Although Schoolhouse is proudly headquartered in Portland, Oregon, our company exists in an industrial tradition and design philosophy that isn’t just bound to the Pacific Northwest. The maker spirit which still informs all of our product lines has historically enjoyed a robust presence throughout the middle of the country and specifically in the Rust Belt. Think of the gorgeous lines of a Packard touring car from Detroit, or the revolutionary architecture of Frank Lloyd Wright’s Oak Park, Illinois houses. So when the opportunity arose to open a store in Pittsburgh, Pennsylvania, the move felt almost predestined.
When it opened in the fall of 2018, Schoolhouse Pittsburgh became the first new Schoolhouse store in nearly a decade. There’s a reason why that is the case: opening a new store is a big undertaking that we take seriously, and accomplishing something truly great takes time.
In this case, that meant spending three years designing a product line that referenced the city’s culture, seeking out and partnering with locals, and most importantly, renovating The Detective Building.
Moving to a new city required having local partners that could make the right introductions and share the local culture. Fortunately, we were able to partner with some very special people. Day to day operations of Schoolhouse Pittsburgh are managed by Chrissy Norman, a Pittsburgh native and designer with an eye for the art of interior styling. Sharing the ground floor of the building is The Bureau, a coffee shop from local restaurateurs Joey Hilty and Emily Slagel. The floors above are occupied by The Beauty Shoppe, a company that operates coworking spaces all around Pittsburgh and the Rust Belt. Local cabinet makers Bones and All provided some of the custom furniture used in Schoolhouse Pittsburgh, while Pittsburgh-based Moss Architects supervised the renovation.
For Schoolhouse Founder and CEO Brian Faherty, the Detective Building renovation provided the impetus for setting up shop in Pittsburgh.
“The store in Pittsburgh probably wouldn’t exist today if I hadn’t stumbled across the Detective Building,” says Brian. “As much as I have always liked Pittsburgh, what really hooked me to the city was the undeniable urge to bring the Detective Building back to life.”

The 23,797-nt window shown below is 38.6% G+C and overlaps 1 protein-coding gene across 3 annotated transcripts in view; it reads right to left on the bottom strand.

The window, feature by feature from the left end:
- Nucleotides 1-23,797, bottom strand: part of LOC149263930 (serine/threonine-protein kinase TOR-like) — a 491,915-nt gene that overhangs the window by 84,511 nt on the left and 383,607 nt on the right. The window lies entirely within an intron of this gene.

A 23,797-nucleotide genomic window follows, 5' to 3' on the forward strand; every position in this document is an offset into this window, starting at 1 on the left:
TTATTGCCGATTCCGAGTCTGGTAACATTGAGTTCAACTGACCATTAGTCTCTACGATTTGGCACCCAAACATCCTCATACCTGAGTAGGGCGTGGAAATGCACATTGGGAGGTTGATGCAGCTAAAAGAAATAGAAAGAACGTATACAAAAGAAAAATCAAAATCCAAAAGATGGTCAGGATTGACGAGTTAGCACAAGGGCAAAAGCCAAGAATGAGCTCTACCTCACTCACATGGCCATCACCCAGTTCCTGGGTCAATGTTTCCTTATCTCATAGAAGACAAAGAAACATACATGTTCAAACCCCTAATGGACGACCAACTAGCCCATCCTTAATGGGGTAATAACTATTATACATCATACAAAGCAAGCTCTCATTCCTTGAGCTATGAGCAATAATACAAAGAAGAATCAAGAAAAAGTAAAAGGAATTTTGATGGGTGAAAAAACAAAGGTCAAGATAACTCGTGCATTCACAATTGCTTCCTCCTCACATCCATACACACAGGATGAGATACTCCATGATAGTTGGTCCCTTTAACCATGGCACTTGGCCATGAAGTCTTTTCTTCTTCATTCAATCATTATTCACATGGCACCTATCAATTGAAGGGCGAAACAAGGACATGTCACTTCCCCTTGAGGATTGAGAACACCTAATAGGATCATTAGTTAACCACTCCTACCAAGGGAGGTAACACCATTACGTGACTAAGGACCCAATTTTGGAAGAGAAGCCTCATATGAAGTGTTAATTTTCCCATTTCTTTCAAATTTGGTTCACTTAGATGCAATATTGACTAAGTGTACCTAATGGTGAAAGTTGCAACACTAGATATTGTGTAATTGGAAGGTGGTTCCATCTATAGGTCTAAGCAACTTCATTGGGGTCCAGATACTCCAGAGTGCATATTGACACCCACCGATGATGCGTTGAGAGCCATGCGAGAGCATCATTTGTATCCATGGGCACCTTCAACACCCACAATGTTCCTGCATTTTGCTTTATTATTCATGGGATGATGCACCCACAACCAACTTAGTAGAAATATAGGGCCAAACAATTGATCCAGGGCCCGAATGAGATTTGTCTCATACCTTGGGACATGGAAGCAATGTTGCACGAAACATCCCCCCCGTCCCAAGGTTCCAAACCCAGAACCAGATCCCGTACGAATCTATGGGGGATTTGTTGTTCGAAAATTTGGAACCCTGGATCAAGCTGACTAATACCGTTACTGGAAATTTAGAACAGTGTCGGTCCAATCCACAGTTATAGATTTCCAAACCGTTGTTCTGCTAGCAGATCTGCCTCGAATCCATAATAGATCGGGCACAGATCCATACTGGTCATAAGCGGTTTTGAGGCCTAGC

The Detective Building is so called because it once served as the home of the Pittsburgh Police Department Detective Bureau. The building is located in East Liberty, a neighborhood known for its vibrant cultural heritage. This is the same part of town where international companies like The Ace Hotel and Google chose to plant their roots. Built in a short-lived but vibrant architectural style known as New Formalism, The Detective Building has a striking cuboid silhouette constructed from cast concrete arches, hardwood siding, and glass. Closely related to the contemporaneous movement known as Brutalism, New Formalism was commonly used in the construction of civic buildings, banks, and offices. The latter usage is what stirred Brian’s memory.
“In the 1970s, my dad worked in this modern, cool office in downtown Portland,” says Brian. “I guess in a certain way, seeing the Detective Building reminded me of that, and I knew I had to give this building a second life.”
As much as possible, the space was influenced by the city of Pittsburgh, and only a few of the influences in the store’s design come from elsewhere. Highlighting the local culture was such an important part of the project that the Schoolhouse product design team even developed a collection of products that celebrate Pittsburgh artists, makers, and cultural figures. The Andy Collection, named after Pittsburgh native Andy Warhol, features tables and stools designed around a cast aluminum tulip base. The Rogers Ottoman is upholstered in rich, woven fabrics reminiscent of the sweaters worn by its namesake, Fred Rogers. Celebrating the local colors, the Stiller Plaid Pillow is based on a warm yellow and black plaid.
When products or decor were brought in from outside, usually it was done so intentionally with the purpose of bridging the gap between the Pacific Northwest and the Rust Belt. For example, a large installation of hand-carved Leroy Setziol wood panels exude the richness and warmth of Oregon timber to compliment the Steel City’s industrial cool.
Opening the Detective Building Store took several years to complete. From the long days and late nights of planning, to the numerous cross-country flights, to the tireless search to find local partners and makers to source from, the process was demanding for many of us who were involved. But we think the store was worth the wait and we think you will, too.